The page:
Kirtland Community College encourages scholarly endeavors of students, employees and community foundations/organizations. Pursuit of scholarly work and research will often involve the use of human subjects, either students or employees, for data collection and analysis. The president shall ensure the rights, privacy, dignity and welfare of students and employees of Kirtland Community College used as human subjects in research studies are protected; that risks have been considered and minimized; that the research is supervised by qualified persons, especially in mental or physical health care related studies; that all human subjects participate in research only after the subject has agreed and been provided with legally effective informed consent; that any research is conducted in an ethical manner and in compliance with established standards and that all private information will be handled in accordance with the appropriate standards for maintaining confidential material.
Adopted July 1, 2010
PRO 4.095 HUMAN SUBJECT RESEARCH AT KIRTLAND COMMUNITY COLLEGE
Title 45 of the Code of Federal Regulations (CFR), Part 46, Protection of Human Subjects, defines a human subject as a living individual about whom an investigator conducting research obtains 1) Data through intervention or interaction with the individual, or 2) Identifiable private information.
The CFR definition of research on a human subject specifically excludes 1) Research conducted in established educational settings, involving normal educational processes; 2) The use of educational tests, surveys, interviews, observations of public behavior, and; 3) The collection or study of existing publicly available data, so long as (i) subjects cannot be individually identified, and (ii) any disclosure of the human subjects responses outside the research could not reasonably place the subjects at risk of harm or liability. Public statements by responsible officials in the normal course of business are not subject to confidentiality restrictions. Performance evaluations and other work-related assessment tools, and investigations into alleged misconduct or malfeasance by responsible personnel are not human subject research for the purposes of this policy, but do come under federal and state guidelines for confidentiality.
- The college shall establish an Institutional Review Board (IRB) to review proposals determined by the IRB chair to be human subject research, in consultation, when necessary, with the membership of the IRB. The membership of the IRB consists of the dean of instruction, the director of institutional research, Kirtland’s FOIA officer, and Kirtland’s FERPA officer. If not already included, the dean of student services shall join when student subjects are requested, and the director of human resources shall join when employees are requested. The president shall designate the IRB chair and appoint other staff as may be appropriate to review a particular request.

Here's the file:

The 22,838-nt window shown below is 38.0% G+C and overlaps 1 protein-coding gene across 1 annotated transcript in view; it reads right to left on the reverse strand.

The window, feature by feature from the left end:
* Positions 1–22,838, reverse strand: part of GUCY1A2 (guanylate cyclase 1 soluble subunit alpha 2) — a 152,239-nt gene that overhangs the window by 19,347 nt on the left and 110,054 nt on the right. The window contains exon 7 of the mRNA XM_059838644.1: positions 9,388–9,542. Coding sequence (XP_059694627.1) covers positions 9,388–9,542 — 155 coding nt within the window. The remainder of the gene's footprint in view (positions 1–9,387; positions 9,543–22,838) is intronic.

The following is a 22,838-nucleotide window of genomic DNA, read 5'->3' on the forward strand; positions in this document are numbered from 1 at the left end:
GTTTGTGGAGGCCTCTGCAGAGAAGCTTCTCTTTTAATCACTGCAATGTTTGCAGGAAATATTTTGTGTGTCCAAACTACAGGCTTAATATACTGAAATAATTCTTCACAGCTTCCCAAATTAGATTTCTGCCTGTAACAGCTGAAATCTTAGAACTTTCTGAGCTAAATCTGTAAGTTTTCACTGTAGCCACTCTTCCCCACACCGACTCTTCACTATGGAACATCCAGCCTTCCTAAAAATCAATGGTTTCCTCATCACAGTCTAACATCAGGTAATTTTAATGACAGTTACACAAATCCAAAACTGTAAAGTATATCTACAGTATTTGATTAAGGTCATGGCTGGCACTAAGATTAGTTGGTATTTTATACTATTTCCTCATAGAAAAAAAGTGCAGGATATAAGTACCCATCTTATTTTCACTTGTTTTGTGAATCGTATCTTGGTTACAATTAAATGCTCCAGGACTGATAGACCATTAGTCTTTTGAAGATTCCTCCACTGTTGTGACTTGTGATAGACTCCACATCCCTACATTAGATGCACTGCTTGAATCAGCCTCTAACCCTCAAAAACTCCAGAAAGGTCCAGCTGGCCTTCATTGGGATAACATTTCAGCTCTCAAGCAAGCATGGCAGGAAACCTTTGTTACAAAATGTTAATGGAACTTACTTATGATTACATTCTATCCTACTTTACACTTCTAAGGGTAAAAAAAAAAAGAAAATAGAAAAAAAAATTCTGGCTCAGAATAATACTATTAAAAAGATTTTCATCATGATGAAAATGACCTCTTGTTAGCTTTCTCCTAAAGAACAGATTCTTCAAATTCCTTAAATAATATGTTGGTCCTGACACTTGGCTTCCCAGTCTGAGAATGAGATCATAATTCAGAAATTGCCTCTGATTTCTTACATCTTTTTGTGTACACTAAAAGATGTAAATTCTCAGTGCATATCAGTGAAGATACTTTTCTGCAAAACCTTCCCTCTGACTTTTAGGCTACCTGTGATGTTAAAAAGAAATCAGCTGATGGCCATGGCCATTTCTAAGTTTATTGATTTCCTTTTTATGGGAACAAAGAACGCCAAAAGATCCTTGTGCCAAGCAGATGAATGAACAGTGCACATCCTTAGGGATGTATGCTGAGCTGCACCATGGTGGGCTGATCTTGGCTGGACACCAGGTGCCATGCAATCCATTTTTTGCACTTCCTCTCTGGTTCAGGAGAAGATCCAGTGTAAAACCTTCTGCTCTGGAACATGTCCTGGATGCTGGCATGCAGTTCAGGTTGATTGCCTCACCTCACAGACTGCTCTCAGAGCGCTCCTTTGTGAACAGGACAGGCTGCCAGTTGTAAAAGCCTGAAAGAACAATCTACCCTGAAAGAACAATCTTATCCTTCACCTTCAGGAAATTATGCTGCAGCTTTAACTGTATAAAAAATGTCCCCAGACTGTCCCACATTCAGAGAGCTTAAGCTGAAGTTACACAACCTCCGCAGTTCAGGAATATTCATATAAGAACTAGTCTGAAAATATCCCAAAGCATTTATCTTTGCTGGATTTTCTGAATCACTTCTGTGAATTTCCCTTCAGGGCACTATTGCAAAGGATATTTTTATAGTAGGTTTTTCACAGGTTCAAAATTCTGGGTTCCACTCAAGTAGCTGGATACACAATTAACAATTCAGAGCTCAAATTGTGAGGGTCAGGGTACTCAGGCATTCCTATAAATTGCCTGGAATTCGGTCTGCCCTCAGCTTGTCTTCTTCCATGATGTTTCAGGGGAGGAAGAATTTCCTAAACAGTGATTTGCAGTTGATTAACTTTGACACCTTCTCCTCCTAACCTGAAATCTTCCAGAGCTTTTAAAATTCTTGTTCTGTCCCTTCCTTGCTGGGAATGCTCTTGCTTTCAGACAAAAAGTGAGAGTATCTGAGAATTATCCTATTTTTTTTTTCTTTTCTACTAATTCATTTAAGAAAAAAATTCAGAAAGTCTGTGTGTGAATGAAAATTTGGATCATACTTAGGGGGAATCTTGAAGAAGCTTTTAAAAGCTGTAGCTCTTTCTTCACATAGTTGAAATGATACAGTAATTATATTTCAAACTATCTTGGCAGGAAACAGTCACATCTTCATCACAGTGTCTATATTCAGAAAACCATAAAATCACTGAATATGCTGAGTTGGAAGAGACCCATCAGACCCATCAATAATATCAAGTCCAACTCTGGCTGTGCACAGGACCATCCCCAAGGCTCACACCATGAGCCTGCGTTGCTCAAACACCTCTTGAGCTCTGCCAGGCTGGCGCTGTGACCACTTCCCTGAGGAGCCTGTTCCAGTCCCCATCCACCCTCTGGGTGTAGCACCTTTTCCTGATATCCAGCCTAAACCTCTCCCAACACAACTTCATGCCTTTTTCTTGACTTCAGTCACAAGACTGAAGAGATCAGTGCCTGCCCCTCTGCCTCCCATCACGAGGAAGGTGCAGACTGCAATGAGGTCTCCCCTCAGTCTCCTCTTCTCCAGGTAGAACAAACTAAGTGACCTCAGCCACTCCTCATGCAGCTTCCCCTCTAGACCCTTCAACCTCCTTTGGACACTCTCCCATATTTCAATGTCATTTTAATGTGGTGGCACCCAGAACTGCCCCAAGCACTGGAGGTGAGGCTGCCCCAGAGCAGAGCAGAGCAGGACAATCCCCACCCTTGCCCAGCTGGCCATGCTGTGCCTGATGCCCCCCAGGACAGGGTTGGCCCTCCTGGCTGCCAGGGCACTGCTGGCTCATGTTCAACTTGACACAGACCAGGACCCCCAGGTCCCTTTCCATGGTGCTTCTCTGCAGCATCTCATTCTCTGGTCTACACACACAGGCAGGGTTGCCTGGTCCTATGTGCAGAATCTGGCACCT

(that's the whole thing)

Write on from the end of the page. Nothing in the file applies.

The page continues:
- The IRB is authorized to review, recommend approval, request modifications, or recommend disapproval of research activities using human subjects. Requests for research activities are to be directed to the office of the president, who will inform the chair of the IRB in a timely manner when a request is received by the college. The chair will convene the IRB within 10 business days, and the IRB will provide a draft written response to send the requestor within 5 business days after that meeting. The IRB does not evaluate the soundness of the proposed study, the merits of the design, nor the potential contribution of the research. The recommendation of the IRB is based on whether a project meets requirements for such matters as informed consent, confidentiality, and any risk to the participants.
- When submitting a proposal for human subject research, researchers are advised to provide the following:
- Title of the study and summary of the research to be conducted,
- Purpose of the study (including the expected benefits obtained by doing the study and how risks are reasonable in relation to expected benefits),
- Subject inclusion/exclusion criteria (including scientific and ethical reasons for excluding subjects who might otherwise benefit from the research),
- Description of procedures to be performed,
- Provisions for managing adverse reactions,
- Circumstances surrounding consent procedure, including setting, subject autonomy concerns, language difficulties, vulnerable populations,
- Procedures for documentation of informed consent, including any procedures for obtaining assent from minors (‘minor’ is defined in Michigan as an individual under the age of 18), using legally authorized representatives, witnesses, translators and document storage,
- Remuneration to subjects for their participation and/or any compensation for injured research subjects,
- Provisions for protection of subject’s privacy,
- Extra costs to subjects for their participation in the study.
- Per the exclusions noted under CFR definitions of research, internal surveys or interviews on Kirtland-specific matters compiling aggregate data conducted under the direction of Kirtland faculty or staff for instructional, business or reporting purposes are not subject to these requirements. Interviews of agreeable Kirtland students and staff for the purposes of reporting news and opinion, and of staff on work-related matters within their areas of responsibility, or interviews in which the subjects are not personally identified, would not require a formal review. Simple data requests of Kirtland staff from outside sources that do not involve individual human subject research would likewise not require formal review. When in question, the IRB committee chair is authorized to determine whether a request constitutes a human subject research project requiring a formal review.
- Appeal of a decision can be made to the president of the college. The president’s decision is final.